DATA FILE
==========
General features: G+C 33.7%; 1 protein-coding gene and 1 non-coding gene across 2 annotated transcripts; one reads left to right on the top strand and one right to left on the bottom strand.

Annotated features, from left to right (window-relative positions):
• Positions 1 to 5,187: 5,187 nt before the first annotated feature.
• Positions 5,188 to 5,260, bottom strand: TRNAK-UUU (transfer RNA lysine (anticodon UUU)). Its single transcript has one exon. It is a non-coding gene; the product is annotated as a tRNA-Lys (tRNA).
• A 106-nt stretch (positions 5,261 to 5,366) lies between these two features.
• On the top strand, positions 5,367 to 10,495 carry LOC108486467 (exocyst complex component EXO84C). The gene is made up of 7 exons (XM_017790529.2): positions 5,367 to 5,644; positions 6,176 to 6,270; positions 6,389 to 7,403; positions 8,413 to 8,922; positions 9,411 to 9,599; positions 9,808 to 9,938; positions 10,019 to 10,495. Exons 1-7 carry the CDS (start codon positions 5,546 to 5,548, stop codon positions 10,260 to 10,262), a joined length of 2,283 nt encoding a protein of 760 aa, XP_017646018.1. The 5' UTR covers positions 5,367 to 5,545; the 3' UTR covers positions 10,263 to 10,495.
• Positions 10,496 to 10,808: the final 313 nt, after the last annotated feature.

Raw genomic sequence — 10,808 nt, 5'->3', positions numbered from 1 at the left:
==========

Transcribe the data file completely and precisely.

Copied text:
General features: G+C 33.7%; 1 protein-coding gene and 1 non-coding gene across 2 annotated transcripts; one reads left to right on the top strand and one right to left on the bottom strand.

Annotated features, from left to right (window-relative positions):
• Positions 1 to 5,187: 5,187 nt before the first annotated feature.
• Positions 5,188 to 5,260, bottom strand: TRNAK-UUU (transfer RNA lysine (anticodon UUU)). Its single transcript has one exon. It is a non-coding gene; the product is annotated as a tRNA-Lys (tRNA).
• A 106-nt stretch (positions 5,261 to 5,366) lies between these two features.
• On the top strand, positions 5,367 to 10,495 carry LOC108486467 (exocyst complex component EXO84C). The gene is made up of 7 exons (XM_017790529.2): positions 5,367 to 5,644; positions 6,176 to 6,270; positions 6,389 to 7,403; positions 8,413 to 8,922; positions 9,411 to 9,599; positions 9,808 to 9,938; positions 10,019 to 10,495. Exons 1-7 carry the CDS (start codon positions 5,546 to 5,548, stop codon positions 10,260 to 10,262), a joined length of 2,283 nt encoding a protein of 760 aa, XP_017646018.1. The 5' UTR covers positions 5,367 to 5,545; the 3' UTR covers positions 10,263 to 10,495.
• Positions 10,496 to 10,808: the final 313 nt, after the last annotated feature.

Raw genomic sequence — 10,808 nt, 5'->3', positions numbered from 1 at the left: